In game theory, the **Nash equilibrium** is a solution concept of a non-cooperative game involving two or more players, in which each player is assumed to know the equilibrium strategies of the other players, and no player has anything to gain by changing only his own strategy unilaterally. If each player has chosen a strategy and no player can benefit by changing his or her strategy while the other players keep theirs unchanged, then the current set of strategy choices and the corresponding payoffs constitute a Nash equilibrium.

Stated simply, Amy and Phil are in Nash equilibrium if Amy is making the best decision she can, taking into account Phil's decision, and Phil is making the best decision he can, taking into account Amy's decision. Likewise, a group of players are in Nash equilibrium if each one is making the best decision that he or she can, taking into account the decisions of the others.

Read more about Nash Equilibrium: Applications, History, Stability, Occurrence, NE and Non-credible Threats, Computing Nash Equilibria

### Other articles related to "nash equilibrium, equilibrium, nash":

**Nash Equilibrium**- Computing Nash Equilibria - Examples

... To compute the mixed strategy

**Nash equilibrium**, assign A the probability p of playing H and (1−p) of playing T, and assign B the probability q of playing H and (1−q) of playing T ... + (+1)(1−p) = 1−2p E = E ⇒ 2p−1 = 1−2p ⇒ p = 1/2 Thus a mixed strategy

**Nash equilibrium**in this game is for each player to randomly choose H or T with equal probability ...

... In game theory, a subgame perfect

**equilibrium**(or subgame perfect

**Nash equilibrium**) is a refinement of a

**Nash equilibrium**used in dynamic games ... A strategy profile is a subgame perfect

**equilibrium**if it represents a

**Nash equilibrium**of every subgame of the original game ... game that consisted of only one part of the larger game and (2) their behavior represents a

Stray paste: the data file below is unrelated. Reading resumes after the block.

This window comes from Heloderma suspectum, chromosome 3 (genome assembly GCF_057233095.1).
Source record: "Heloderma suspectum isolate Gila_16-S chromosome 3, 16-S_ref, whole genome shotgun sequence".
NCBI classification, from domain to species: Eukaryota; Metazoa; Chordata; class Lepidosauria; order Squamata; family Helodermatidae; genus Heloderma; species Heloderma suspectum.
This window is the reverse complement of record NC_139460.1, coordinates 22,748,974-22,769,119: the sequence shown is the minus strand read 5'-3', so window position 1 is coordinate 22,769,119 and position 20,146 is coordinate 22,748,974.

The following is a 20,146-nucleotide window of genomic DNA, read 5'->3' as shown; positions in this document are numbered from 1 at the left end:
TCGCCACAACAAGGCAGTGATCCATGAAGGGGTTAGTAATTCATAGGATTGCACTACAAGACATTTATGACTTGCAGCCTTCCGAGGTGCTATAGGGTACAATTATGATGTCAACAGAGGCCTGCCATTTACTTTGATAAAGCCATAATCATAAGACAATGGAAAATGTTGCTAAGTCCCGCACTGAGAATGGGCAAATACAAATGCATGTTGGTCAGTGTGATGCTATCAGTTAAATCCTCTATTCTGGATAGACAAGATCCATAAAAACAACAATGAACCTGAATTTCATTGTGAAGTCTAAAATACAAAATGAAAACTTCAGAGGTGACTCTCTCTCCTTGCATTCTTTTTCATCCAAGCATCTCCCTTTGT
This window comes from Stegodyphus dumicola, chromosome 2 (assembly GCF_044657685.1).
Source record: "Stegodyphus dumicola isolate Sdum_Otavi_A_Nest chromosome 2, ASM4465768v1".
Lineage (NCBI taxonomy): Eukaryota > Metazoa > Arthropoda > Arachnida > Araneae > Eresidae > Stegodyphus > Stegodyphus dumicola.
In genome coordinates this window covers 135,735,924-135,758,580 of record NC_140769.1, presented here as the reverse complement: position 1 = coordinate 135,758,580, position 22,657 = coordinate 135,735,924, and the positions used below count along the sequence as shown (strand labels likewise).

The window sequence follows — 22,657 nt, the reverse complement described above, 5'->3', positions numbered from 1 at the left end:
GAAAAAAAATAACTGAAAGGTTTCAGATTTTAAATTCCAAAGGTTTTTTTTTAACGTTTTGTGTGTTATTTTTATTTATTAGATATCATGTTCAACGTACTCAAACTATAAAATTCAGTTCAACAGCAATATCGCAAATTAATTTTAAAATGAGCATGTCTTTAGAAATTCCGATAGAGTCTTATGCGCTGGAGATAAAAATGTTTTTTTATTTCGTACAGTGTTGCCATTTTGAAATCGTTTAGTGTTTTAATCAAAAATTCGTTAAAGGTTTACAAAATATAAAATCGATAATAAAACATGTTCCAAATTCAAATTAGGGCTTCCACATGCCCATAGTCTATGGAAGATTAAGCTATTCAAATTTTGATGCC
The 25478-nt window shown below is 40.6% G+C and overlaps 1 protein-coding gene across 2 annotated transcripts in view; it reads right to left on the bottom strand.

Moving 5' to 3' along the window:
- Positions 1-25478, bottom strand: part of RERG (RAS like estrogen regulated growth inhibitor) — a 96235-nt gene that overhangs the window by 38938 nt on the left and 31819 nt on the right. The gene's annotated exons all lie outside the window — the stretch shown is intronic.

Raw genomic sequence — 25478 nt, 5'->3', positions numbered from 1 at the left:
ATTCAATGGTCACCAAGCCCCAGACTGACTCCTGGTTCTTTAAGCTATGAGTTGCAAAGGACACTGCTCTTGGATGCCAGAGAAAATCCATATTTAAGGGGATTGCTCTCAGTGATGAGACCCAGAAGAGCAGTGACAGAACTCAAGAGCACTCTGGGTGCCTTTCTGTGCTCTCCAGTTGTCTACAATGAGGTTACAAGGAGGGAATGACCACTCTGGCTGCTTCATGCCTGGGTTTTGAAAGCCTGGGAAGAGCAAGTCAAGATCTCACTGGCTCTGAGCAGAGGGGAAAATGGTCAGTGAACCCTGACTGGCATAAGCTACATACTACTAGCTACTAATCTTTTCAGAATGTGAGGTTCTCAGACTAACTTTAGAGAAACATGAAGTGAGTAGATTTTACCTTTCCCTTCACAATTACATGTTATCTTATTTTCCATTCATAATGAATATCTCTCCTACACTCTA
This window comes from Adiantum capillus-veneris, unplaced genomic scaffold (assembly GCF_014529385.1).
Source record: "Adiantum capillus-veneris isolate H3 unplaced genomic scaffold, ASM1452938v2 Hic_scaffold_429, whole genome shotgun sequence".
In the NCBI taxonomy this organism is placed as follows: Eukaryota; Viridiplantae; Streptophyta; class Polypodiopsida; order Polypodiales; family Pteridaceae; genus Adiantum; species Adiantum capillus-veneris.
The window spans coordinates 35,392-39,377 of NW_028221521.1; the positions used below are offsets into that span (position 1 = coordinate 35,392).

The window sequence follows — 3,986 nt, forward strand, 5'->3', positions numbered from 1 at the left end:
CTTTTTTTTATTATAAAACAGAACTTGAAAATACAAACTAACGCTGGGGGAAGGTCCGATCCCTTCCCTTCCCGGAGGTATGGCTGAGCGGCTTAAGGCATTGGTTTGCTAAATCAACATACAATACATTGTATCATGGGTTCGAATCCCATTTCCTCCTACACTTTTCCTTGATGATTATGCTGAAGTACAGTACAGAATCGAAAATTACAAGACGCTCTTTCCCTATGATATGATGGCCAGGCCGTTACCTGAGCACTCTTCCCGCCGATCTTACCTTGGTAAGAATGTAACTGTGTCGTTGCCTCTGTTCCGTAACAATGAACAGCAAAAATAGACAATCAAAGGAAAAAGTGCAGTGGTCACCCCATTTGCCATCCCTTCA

**Nash equilibrium**of that smaller game, then their behavior is a subgame perfect

**equilibrium**of the larger game ...

... the traveler's optimum choice (in terms of

**Nash equilibrium**) is in fact $2 that is, the traveler values the antiques at the airline manager's minimum allowed price ... rewarded by deviating strongly from the

**Nash equilibrium**in the game and obtain much higher rewards than would be realized with the purely rational strategy ... deletion of dominated strategies in order to demonstrate the

**Nash equilibrium**, and that both lead to experimental results that deviate markedly from the game-theoretical predictions ...

... is only one strategy for each player remaining, that strategy set is the unique

**Nash equilibrium**... strategy for each player, this strategy set is also a

**Nash equilibrium**... of weakly dominated strategies may eliminate some

**Nash**equilibria ...

... There are simple examples of stochastic games with no

**Nash equilibrium**but with an ε-

**equilibrium**for any ε strictly bigger than 0 ... and independently from previous stages) is an ε-

**equilibrium**for the game ... Therefore, the game has no

**Nash equilibrium**...

### Famous quotes containing the words equilibrium and/or nash:

“There is a relation between the hours of our life and the centuries of time. As the air I breathe is drawn from the great repositories of nature, as the light on my book is yielded by a star a hundred millions of miles distant, as the poise of my body depends on the *equilibrium* of centrifugal and centripetal forces, so the hours should be instructed by the ages and the ages explained by the hours.”

—Ralph Waldo Emerson (1803–1882)

“If you are really Master of your Fate,

It shouldn’t make any difference to you whether Cleopatra or the Bearded Lady is your mate.”

—Ogden *Nash* (1902–1971)